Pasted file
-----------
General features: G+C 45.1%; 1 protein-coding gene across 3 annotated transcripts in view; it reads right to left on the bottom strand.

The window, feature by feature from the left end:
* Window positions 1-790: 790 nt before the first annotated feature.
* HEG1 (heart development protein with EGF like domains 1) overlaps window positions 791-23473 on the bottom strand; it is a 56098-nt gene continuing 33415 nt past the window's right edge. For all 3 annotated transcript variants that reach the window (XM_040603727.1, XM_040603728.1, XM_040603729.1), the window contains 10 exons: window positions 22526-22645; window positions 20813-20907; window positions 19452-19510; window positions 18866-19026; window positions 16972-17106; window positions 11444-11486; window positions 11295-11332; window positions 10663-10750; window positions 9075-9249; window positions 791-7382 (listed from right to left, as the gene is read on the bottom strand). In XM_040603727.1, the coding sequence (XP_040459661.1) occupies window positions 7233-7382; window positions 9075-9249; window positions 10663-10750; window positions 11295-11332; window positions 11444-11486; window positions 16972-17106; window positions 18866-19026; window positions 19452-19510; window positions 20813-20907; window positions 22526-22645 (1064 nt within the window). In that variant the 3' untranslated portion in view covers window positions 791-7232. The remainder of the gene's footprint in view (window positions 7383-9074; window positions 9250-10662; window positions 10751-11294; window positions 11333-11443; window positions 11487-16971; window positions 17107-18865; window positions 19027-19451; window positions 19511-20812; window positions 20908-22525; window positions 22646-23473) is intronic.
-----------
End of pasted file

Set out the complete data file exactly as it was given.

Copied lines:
General features: G+C 45.1%; 1 protein-coding gene across 3 annotated transcripts in view; it reads right to left on the bottom strand.

The window, feature by feature from the left end:
* Window positions 1-790: 790 nt before the first annotated feature.
* HEG1 (heart development protein with EGF like domains 1) overlaps window positions 791-23473 on the bottom strand; it is a 56098-nt gene continuing 33415 nt past the window's right edge. For all 3 annotated transcript variants that reach the window (XM_040603727.1, XM_040603728.1, XM_040603729.1), the window contains 10 exons: window positions 22526-22645; window positions 20813-20907; window positions 19452-19510; window positions 18866-19026; window positions 16972-17106; window positions 11444-11486; window positions 11295-11332; window positions 10663-10750; window positions 9075-9249; window positions 791-7382 (listed from right to left, as the gene is read on the bottom strand). In XM_040603727.1, the coding sequence (XP_040459661.1) occupies window positions 7233-7382; window positions 9075-9249; window positions 10663-10750; window positions 11295-11332; window positions 11444-11486; window positions 16972-17106; window positions 18866-19026; window positions 19452-19510; window positions 20813-20907; window positions 22526-22645 (1064 nt within the window). In that variant the 3' untranslated portion in view covers window positions 791-7232. The remainder of the gene's footprint in view (window positions 7383-9074; window positions 9250-10662; window positions 10751-11294; window positions 11333-11443; window positions 11487-16971; window positions 17107-18865; window positions 19027-19451; window positions 19511-20812; window positions 20908-22525; window positions 22646-23473) is intronic.